Misinformation and Mass Audiences (Paperback)
Lies and inaccurate information are as old as humanity, but never before have they been so easy to spread. Each moment of every day, the Internet and broadcast media purvey misinformation, either deliberately or accidentally, to a mass audience on subjects ranging from politics to consumer goods to science and medicine, among many others. Because misinformation now has the potential to affect behavior on a massive scale, it is urgently important to understand how it works and what can be done to mitigate its harmful effects. Misinformation and Mass Audiences brings together evidence and ideas from communication research, public health, psychology, political science, environmental studies, and information science to investigate what constitutes misinformation, how it spreads, and how best to counter it. The expert contributors cover such topics as whether and to what extent audiences consciously notice misinformation, the possibilities for audience deception, the ethics of satire in journalism and public affairs programming, the diffusion of rumors, the role of Internet search behavior, and the evolving efforts to counteract misinformation, such as fact-checking programs. The first comprehensive social science volume exploring the prevalence and consequences of, and remedies for, misinformation as a mass communication phenomenon, Misinformation and Mass Audiences will be a crucial resource for students and faculty researching misinformation, policymakers grappling with questions of regulation and prevention, and anyone concerned about this troubling, yet perhaps unavoidable, dimension of current media systems.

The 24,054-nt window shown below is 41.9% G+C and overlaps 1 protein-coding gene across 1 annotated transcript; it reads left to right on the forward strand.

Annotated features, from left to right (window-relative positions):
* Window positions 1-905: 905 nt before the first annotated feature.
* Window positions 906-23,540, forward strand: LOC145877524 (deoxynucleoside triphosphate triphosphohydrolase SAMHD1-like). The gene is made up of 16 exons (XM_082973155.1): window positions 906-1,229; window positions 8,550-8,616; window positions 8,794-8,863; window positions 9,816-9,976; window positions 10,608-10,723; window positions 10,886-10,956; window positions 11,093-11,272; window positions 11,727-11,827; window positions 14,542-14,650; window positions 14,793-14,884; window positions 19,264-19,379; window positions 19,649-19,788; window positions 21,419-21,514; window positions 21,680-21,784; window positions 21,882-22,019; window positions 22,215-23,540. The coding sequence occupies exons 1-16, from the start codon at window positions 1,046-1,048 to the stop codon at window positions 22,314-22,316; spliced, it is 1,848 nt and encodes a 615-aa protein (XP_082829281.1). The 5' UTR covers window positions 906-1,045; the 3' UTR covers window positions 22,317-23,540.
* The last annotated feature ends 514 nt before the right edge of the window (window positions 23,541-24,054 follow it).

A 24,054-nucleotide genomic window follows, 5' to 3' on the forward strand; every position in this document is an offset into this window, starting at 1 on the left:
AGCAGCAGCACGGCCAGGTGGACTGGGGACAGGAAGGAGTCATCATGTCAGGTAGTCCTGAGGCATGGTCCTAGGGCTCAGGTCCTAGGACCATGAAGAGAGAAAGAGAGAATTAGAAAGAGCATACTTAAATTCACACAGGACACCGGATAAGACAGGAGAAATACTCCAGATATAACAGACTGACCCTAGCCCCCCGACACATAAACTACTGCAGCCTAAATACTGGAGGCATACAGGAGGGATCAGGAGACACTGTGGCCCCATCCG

BRIAN G. SOUTHWELLDurham, North CarolinaSouthwell directs the Science in the Public Sphere Program in the Center for Communication Science at RTI International. He is also is a faculty member at Duke University and the University of North Carolina at Chapel Hill.EMILY A. THORSONSyracuse, New YorkThorson is an assistant professor of political science at Syracuse University.LAURA SHEBLEDurham, North CarolinaSheble is an assistant professor in the School of Information Sciences at Wayne State University and an SSRI Visiting Research Fellow at the Duke Network Analysis Center at Duke University.